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Gun action, if any, needs to come down in the middle
Don't just do something, sit there.
That's the best advice when it comes to some situations, but one Washington is unlikely to take regarding the shootings in Newtown, Connecticut, and elsewhere, and the resulting call for action.
Unfortunately, any action President Obama and Congress is likely to take can only impose tighter restrictions on sane, responsible gun owners and create more lucrative markets for dealers in illegal guns and ammunition.
The issue is making itself felt in Nebraska, where one deranged youth killed nine people including himself at an Omaha department store in 2007, and another killed an assistant principal and wounded the principal in Millard in 2011 before killing himself.
One new bill would tighten restrictions on minors purchasing ammunition, and another would make adults liable for leaving unsecured firearms in locations accessible to a minor or mentally incompetent person who cannot legally possess a gun.
The representative for our area, Sen. Mark Christensen, opposes the legislation, and said he might reintroduce a 2011 bill that would allow teachers and administrators to keep guns secured in their vehicles on school property.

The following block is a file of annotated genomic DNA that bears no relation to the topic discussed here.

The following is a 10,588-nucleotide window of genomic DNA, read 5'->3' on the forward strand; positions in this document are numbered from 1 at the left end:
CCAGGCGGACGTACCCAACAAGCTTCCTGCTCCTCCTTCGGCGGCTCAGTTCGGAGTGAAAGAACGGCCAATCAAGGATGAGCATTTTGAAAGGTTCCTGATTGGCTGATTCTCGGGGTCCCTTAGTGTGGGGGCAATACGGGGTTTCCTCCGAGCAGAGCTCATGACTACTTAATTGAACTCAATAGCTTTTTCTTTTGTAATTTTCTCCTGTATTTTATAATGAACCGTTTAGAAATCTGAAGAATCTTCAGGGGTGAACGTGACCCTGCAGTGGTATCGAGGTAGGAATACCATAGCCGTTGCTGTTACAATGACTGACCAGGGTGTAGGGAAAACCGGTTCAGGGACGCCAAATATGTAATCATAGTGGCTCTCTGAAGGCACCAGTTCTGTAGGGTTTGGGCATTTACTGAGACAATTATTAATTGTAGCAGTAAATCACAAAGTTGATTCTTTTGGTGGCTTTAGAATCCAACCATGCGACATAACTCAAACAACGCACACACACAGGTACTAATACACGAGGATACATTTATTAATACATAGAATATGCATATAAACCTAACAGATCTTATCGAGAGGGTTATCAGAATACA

"If you could prove to me that gun restrictions take guns away from criminals, then I could support it," he said. "But criminals are still going to have them no matter what you regulate."
Attorney General Jon Bruning echoed another sentiment, that the "problem is the mentally ill individual that wields the gun. We're not going to stop mentally ill people from doing crazy things by building more walls."
Of course, the Founding Fathers knew nothing about the efficient killing machines that are modern assault rifles with large-capacity magazines, when they drew up the Second Amendment.
On the other side, gun-control advocates are seeing their efforts backfire as gun and ammunition sales skyrocket, state legislatures enact pro-gun laws and some local law enforcement agencies go on the record as saying they will not enforce any federal laws requiring the confiscation of weapons.
Let's hope cooler heads prevail, with new laws, if any, coming down in the sane middle -- which is unlikely to satisfy those at either end of the debate.
On the other hand, perhaps the gun control battle can accomplish some real good if it pulls enough attention away from the real, tough decisions that will need to be made to avoid a government shutdown in a battle over raising the debt ceiling.
As for the the nation's deficit, the time is long past for those in Washington to not just sit there, do something.